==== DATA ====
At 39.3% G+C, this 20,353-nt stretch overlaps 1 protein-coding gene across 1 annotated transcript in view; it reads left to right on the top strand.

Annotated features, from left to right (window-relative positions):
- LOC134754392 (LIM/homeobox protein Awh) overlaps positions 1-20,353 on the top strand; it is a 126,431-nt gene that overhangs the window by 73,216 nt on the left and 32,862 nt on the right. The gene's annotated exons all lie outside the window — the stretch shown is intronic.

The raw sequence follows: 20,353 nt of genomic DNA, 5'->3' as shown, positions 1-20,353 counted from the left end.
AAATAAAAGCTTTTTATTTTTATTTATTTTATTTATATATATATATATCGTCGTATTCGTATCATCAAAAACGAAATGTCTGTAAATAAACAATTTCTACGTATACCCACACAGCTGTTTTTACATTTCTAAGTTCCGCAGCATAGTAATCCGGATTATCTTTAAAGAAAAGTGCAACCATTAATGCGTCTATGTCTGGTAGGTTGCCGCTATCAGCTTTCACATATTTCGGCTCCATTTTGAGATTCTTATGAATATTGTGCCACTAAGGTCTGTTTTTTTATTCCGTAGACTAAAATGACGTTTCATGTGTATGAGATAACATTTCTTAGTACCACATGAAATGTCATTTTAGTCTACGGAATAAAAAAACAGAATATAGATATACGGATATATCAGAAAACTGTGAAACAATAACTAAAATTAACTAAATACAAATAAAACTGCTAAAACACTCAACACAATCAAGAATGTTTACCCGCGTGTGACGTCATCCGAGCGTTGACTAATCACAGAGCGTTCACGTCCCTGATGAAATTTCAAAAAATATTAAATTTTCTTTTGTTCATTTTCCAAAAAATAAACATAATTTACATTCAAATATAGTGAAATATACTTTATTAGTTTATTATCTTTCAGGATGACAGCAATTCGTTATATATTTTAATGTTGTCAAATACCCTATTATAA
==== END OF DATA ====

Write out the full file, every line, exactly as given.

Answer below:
At 39.3% G+C, this 20,353-nt stretch overlaps 1 protein-coding gene across 1 annotated transcript in view; it reads left to right on the top strand.

Annotated features, from left to right (window-relative positions):
- LOC134754392 (LIM/homeobox protein Awh) overlaps positions 1-20,353 on the top strand; it is a 126,431-nt gene that overhangs the window by 73,216 nt on the left and 32,862 nt on the right. The gene's annotated exons all lie outside the window — the stretch shown is intronic.

The raw sequence follows: 20,353 nt of genomic DNA, 5'->3' as shown, positions 1-20,353 counted from the left end.
AAATAAAAGCTTTTTATTTTTATTTATTTTATTTATATATATATATATCGTCGTATTCGTATCATCAAAAACGAAATGTCTGTAAATAAACAATTTCTACGTATACCCACACAGCTGTTTTTACATTTCTAAGTTCCGCAGCATAGTAATCCGGATTATCTTTAAAGAAAAGTGCAACCATTAATGCGTCTATGTCTGGTAGGTTGCCGCTATCAGCTTTCACATATTTCGGCTCCATTTTGAGATTCTTATGAATATTGTGCCACTAAGGTCTGTTTTTTTATTCCGTAGACTAAAATGACGTTTCATGTGTATGAGATAACATTTCTTAGTACCACATGAAATGTCATTTTAGTCTACGGAATAAAAAAACAGAATATAGATATACGGATATATCAGAAAACTGTGAAACAATAACTAAAATTAACTAAATACAAATAAAACTGCTAAAACACTCAACACAATCAAGAATGTTTACCCGCGTGTGACGTCATCCGAGCGTTGACTAATCACAGAGCGTTCACGTCCCTGATGAAATTTCAAAAAATATTAAATTTTCTTTTGTTCATTTTCCAAAAAATAAACATAATTTACATTCAAATATAGTGAAATATACTTTATTAGTTTATTATCTTTCAGGATGACAGCAATTCGTTATATATTTTAATGTTGTCAAATACCCTATTATAA